Debt Deficit Deadline

July 18, 2011 by USA Post 

Debt Deficit DeadlineDebt Deficit Deadline, With five days remaining before the term of President Barack Obama to an agreement to raise U.S. debt ceiling, Republicans and Democrats have yet to agree on a grand plan to reduce the deficit in the nation and increase debt limit in time to avoid an unprecedented U.S. default.

Efforts to reach a broad agreement on deficit reduction in a deadlock over tax breaks that lawmakers – with an eye on elections in 2012 – hold on to entrenched positions.

This week, senators will probably go ahead with a plan that would authorize potential return more borrowing capacity and could also include some spending cuts.

Obama had a deadline Friday by congressional leaders of both parties to agree on a deal to raise the debt ceiling in the country. He said the July 22 deadline would give Congress enough leeway to write and approve a bill before the August 2, when the government will run out of money to pay their bills.

Failure to increase the debt ceiling by then could send shock waves through global financial markets and could sink the U.S. into a new recession, economists have warned.

Credit rating agencies have indicated that you can cut the top first class AAA U.S. if the debt ceiling is not high and the deficit reduction measures are not prepared.

Leaders of both parties agree on the need to raise the debt ceiling. However, they disagree on how to get there.

The Republicans want an agreement to cut the deficit before the vote in favor of increasing the debt limit, but they do not like the Democratic proposals to raise taxes on the wealthiest Americans.

The White House budget director Jack Lew said he was optimistic an agreement would be reached the debt limit and raised in time.

“As we approach it more and more (members of Congress) is coming to that,” said Lew CNN on Sunday. “There will be a band that believe that playing with Armageddon is a good idea. I do not think that’s where most will be.”

Obama held talks at the White House with congressional leaders for five days last week. But speaking from the White House were included in the official program of Obama on Monday.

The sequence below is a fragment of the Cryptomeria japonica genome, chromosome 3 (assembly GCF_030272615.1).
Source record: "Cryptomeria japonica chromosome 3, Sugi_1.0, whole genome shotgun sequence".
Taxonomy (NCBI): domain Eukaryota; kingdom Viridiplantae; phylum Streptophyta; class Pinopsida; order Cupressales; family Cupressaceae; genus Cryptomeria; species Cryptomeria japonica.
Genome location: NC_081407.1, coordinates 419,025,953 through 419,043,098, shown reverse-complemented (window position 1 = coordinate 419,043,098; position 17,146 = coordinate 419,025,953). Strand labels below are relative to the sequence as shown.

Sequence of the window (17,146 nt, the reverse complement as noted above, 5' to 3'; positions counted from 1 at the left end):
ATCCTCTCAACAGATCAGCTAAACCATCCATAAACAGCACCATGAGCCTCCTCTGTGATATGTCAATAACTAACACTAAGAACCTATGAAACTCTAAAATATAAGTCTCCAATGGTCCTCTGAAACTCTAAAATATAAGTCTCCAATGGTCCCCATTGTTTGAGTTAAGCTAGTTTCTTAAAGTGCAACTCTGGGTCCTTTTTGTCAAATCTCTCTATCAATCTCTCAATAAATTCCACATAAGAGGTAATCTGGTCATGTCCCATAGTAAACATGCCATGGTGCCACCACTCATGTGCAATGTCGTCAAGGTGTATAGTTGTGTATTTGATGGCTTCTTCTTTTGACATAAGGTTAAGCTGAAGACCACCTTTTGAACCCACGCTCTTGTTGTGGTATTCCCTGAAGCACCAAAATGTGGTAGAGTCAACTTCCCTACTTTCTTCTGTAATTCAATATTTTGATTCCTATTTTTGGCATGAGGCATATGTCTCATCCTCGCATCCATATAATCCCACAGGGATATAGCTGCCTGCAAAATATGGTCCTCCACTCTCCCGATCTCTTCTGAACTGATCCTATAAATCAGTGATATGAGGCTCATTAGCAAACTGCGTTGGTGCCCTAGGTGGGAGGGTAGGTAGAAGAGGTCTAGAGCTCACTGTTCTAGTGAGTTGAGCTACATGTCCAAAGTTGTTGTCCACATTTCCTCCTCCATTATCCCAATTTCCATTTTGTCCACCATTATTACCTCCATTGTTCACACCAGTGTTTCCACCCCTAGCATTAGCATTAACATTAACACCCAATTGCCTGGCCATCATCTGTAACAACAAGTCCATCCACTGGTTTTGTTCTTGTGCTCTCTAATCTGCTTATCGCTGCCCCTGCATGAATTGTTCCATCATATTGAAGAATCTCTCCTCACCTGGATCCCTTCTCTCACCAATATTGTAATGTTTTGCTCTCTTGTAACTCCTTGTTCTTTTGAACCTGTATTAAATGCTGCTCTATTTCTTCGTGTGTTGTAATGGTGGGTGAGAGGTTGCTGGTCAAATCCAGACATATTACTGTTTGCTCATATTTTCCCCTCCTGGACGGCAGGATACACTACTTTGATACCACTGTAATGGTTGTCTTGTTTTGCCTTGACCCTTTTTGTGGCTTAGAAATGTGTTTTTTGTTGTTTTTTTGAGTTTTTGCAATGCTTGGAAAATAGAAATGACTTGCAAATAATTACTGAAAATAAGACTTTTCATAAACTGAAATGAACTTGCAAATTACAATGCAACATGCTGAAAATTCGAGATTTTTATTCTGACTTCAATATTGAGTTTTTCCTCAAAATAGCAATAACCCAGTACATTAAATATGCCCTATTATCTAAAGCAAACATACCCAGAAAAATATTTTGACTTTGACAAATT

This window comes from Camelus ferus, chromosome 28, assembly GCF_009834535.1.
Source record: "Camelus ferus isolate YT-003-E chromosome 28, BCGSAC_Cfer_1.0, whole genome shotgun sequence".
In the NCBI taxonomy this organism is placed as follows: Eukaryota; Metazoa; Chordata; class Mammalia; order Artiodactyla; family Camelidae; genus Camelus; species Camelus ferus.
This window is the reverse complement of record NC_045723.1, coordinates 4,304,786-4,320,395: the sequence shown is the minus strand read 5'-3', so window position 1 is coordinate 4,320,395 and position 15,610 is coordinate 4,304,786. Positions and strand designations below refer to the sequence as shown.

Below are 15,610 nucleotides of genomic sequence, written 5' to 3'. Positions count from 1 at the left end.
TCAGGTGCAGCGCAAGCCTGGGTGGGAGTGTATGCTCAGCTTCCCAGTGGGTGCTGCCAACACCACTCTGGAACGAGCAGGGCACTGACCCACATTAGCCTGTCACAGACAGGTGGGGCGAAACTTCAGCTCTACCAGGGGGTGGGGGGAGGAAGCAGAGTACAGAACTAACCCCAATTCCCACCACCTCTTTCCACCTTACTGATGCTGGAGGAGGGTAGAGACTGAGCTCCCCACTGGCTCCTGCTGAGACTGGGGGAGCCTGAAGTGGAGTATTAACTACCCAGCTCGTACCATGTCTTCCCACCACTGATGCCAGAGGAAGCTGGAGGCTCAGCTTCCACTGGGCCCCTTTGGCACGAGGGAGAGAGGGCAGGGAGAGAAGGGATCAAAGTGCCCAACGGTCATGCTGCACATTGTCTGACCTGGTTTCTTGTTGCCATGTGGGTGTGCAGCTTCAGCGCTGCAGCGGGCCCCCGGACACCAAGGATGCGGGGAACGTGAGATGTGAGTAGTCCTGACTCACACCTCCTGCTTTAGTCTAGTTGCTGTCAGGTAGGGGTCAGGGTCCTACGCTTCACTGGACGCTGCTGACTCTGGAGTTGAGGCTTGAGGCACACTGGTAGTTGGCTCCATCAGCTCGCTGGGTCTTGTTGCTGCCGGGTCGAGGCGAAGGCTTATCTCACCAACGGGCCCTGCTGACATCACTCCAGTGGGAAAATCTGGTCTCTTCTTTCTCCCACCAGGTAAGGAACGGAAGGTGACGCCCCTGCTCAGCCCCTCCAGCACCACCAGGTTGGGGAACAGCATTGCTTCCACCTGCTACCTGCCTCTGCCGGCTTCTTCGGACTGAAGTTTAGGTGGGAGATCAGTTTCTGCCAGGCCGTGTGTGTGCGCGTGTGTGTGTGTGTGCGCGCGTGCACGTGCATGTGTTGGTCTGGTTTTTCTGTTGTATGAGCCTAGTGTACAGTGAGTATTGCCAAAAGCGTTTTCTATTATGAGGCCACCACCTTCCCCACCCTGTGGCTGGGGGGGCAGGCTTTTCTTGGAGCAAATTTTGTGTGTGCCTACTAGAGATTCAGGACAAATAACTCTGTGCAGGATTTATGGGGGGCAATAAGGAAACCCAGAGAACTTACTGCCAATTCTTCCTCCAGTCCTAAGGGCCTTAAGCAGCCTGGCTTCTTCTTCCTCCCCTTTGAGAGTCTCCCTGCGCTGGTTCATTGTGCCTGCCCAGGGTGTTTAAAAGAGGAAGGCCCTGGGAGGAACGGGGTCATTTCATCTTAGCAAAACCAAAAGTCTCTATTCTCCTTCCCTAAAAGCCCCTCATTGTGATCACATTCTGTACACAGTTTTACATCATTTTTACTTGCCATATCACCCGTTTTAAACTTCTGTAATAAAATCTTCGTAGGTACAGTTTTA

No formal talks on the weekend, but Senate Republican leader Mitch McConnell and Democratic Leader Harry Reid were negotiating a plan that would allow Obama McConnell to raise the debt limit without affecting the Republicans have to take the political vote in favor of the toxics.

Reid is seeking some changes to the plan attractive to Democrats, including U.S. dollars and 1.5 billion in spending cuts.

Top aides said the Senate Democrats are likely to begin to consider the commitment to “Plan B”, as this week. It is expected that the Democratic-led Senate to approve legislation, but winning the Republican-led House of Representatives would pose a major challenge.


House of Representatives, John Boehner, the top Republican in Congress, has scheduled a vote Tuesday on its “short, cap and balance” plan, which would determine an increase in the debt limit on the approval of a constitutional amendment to require the federal government to balance its books every year.

This project has little chance of approval in the Senate, but could buy some goodwill with the Conservatives to allow time for the passage of a compromise, as McConnell’s plan.

The discussion about the debt ceiling, marked by dueling press conferences during the last week in Congress is weighing increasingly on the financial markets.

“The flow of news (this) week to address the problems of deficit and political posturing that is taking place is going to be intense and really going to drive these markets,” said Paul Mendelsohn, chief investment strategist at Windham Financial Services.

“People are starting to get nervous about what they’re seeing out there,” he said.

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